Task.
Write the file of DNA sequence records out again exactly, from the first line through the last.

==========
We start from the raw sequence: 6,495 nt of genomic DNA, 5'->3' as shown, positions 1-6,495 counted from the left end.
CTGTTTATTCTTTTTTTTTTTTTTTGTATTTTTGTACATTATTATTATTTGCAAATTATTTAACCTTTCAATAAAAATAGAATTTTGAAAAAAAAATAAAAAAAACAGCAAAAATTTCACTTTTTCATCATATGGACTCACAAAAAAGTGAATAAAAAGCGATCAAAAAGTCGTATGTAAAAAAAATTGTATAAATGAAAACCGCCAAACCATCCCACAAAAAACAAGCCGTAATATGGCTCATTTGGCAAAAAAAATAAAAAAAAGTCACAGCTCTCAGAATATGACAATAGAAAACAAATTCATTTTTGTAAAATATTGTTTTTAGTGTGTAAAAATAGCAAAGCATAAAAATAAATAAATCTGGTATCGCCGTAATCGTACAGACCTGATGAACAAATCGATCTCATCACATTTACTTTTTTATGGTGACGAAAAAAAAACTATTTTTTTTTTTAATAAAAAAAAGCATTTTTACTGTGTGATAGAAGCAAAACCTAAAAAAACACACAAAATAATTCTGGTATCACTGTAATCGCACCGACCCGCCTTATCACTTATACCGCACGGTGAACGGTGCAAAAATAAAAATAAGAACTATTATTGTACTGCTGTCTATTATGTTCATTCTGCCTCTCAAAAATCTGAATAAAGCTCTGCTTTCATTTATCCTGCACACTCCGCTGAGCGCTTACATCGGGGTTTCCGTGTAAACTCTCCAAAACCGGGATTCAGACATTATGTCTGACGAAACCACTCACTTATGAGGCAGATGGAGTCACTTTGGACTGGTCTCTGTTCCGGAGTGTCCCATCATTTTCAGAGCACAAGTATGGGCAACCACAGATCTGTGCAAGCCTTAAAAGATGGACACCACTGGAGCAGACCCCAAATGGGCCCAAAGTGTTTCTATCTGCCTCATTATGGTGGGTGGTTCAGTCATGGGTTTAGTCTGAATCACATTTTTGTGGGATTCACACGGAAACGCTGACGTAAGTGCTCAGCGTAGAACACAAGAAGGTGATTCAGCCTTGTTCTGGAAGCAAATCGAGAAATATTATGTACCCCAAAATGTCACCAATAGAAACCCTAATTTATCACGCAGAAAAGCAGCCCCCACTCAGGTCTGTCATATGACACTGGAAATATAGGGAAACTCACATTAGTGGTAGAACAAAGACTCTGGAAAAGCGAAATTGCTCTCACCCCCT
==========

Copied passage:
We start from the raw sequence: 6,495 nt of genomic DNA, 5'->3' as shown, positions 1-6,495 counted from the left end.
CTGTTTATTCTTTTTTTTTTTTTTTGTATTTTTGTACATTATTATTATTTGCAAATTATTTAACCTTTCAATAAAAATAGAATTTTGAAAAAAAAATAAAAAAAACAGCAAAAATTTCACTTTTTCATCATATGGACTCACAAAAAAGTGAATAAAAAGCGATCAAAAAGTCGTATGTAAAAAAAATTGTATAAATGAAAACCGCCAAACCATCCCACAAAAAACAAGCCGTAATATGGCTCATTTGGCAAAAAAAATAAAAAAAAGTCACAGCTCTCAGAATATGACAATAGAAAACAAATTCATTTTTGTAAAATATTGTTTTTAGTGTGTAAAAATAGCAAAGCATAAAAATAAATAAATCTGGTATCGCCGTAATCGTACAGACCTGATGAACAAATCGATCTCATCACATTTACTTTTTTATGGTGACGAAAAAAAAACTATTTTTTTTTTTAATAAAAAAAAGCATTTTTACTGTGTGATAGAAGCAAAACCTAAAAAAACACACAAAATAATTCTGGTATCACTGTAATCGCACCGACCCGCCTTATCACTTATACCGCACGGTGAACGGTGCAAAAATAAAAATAAGAACTATTATTGTACTGCTGTCTATTATGTTCATTCTGCCTCTCAAAAATCTGAATAAAGCTCTGCTTTCATTTATCCTGCACACTCCGCTGAGCGCTTACATCGGGGTTTCCGTGTAAACTCTCCAAAACCGGGATTCAGACATTATGTCTGACGAAACCACTCACTTATGAGGCAGATGGAGTCACTTTGGACTGGTCTCTGTTCCGGAGTGTCCCATCATTTTCAGAGCACAAGTATGGGCAACCACAGATCTGTGCAAGCCTTAAAAGATGGACACCACTGGAGCAGACCCCAAATGGGCCCAAAGTGTTTCTATCTGCCTCATTATGGTGGGTGGTTCAGTCATGGGTTTAGTCTGAATCACATTTTTGTGGGATTCACACGGAAACGCTGACGTAAGTGCTCAGCGTAGAACACAAGAAGGTGATTCAGCCTTGTTCTGGAAGCAAATCGAGAAATATTATGTACCCCAAAATGTCACCAATAGAAACCCTAATTTATCACGCAGAAAAGCAGCCCCCACTCAGGTCTGTCATATGACACTGGAAATATAGGGAAACTCACATTAGTGGTAGAACAAAGACTCTGGAAAAGCGAAATTGCTCTCACCCCCT